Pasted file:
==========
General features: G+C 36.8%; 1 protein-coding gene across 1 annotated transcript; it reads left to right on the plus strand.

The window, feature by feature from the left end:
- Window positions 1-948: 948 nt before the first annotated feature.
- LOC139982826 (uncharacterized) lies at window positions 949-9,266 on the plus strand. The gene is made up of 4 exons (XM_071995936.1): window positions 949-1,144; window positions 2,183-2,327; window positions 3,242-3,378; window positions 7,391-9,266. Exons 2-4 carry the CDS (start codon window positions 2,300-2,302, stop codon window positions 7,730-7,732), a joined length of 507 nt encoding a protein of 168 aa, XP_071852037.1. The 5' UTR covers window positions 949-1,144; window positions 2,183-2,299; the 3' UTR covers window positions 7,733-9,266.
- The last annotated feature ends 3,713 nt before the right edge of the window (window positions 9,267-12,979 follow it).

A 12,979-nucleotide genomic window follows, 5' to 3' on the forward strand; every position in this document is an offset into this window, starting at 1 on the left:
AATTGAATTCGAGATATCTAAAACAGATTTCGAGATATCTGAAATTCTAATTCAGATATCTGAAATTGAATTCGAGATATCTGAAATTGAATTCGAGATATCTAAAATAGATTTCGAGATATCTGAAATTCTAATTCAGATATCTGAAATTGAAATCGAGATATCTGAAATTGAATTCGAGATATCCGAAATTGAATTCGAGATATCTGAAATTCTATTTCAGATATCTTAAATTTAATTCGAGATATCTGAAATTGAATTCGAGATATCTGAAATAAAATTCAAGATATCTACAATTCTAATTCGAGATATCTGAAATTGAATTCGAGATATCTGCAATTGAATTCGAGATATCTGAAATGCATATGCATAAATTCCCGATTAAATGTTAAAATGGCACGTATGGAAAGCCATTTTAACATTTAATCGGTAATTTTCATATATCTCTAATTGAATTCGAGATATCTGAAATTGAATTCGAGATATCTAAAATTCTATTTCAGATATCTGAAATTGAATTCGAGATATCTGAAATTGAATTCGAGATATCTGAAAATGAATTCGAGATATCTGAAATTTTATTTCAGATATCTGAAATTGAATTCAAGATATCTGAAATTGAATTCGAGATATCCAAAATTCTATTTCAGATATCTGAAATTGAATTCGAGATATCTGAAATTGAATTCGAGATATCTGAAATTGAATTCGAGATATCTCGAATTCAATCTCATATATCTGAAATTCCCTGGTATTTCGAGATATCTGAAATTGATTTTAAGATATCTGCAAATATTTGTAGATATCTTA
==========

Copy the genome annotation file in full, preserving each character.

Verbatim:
General features: G+C 36.8%; 1 protein-coding gene across 1 annotated transcript; it reads left to right on the plus strand.

The window, feature by feature from the left end:
- Window positions 1-948: 948 nt before the first annotated feature.
- LOC139982826 (uncharacterized) lies at window positions 949-9,266 on the plus strand. The gene is made up of 4 exons (XM_071995936.1): window positions 949-1,144; window positions 2,183-2,327; window positions 3,242-3,378; window positions 7,391-9,266. Exons 2-4 carry the CDS (start codon window positions 2,300-2,302, stop codon window positions 7,730-7,732), a joined length of 507 nt encoding a protein of 168 aa, XP_071852037.1. The 5' UTR covers window positions 949-1,144; window positions 2,183-2,299; the 3' UTR covers window positions 7,733-9,266.
- The last annotated feature ends 3,713 nt before the right edge of the window (window positions 9,267-12,979 follow it).

A 12,979-nucleotide genomic window follows, 5' to 3' on the forward strand; every position in this document is an offset into this window, starting at 1 on the left:
AATTGAATTCGAGATATCTAAAACAGATTTCGAGATATCTGAAATTCTAATTCAGATATCTGAAATTGAATTCGAGATATCTGAAATTGAATTCGAGATATCTAAAATAGATTTCGAGATATCTGAAATTCTAATTCAGATATCTGAAATTGAAATCGAGATATCTGAAATTGAATTCGAGATATCCGAAATTGAATTCGAGATATCTGAAATTCTATTTCAGATATCTTAAATTTAATTCGAGATATCTGAAATTGAATTCGAGATATCTGAAATAAAATTCAAGATATCTACAATTCTAATTCGAGATATCTGAAATTGAATTCGAGATATCTGCAATTGAATTCGAGATATCTGAAATGCATATGCATAAATTCCCGATTAAATGTTAAAATGGCACGTATGGAAAGCCATTTTAACATTTAATCGGTAATTTTCATATATCTCTAATTGAATTCGAGATATCTGAAATTGAATTCGAGATATCTAAAATTCTATTTCAGATATCTGAAATTGAATTCGAGATATCTGAAATTGAATTCGAGATATCTGAAAATGAATTCGAGATATCTGAAATTTTATTTCAGATATCTGAAATTGAATTCAAGATATCTGAAATTGAATTCGAGATATCCAAAATTCTATTTCAGATATCTGAAATTGAATTCGAGATATCTGAAATTGAATTCGAGATATCTGAAATTGAATTCGAGATATCTCGAATTCAATCTCATATATCTGAAATTCCCTGGTATTTCGAGATATCTGAAATTGATTTTAAGATATCTGCAAATATTTGTAGATATCTTA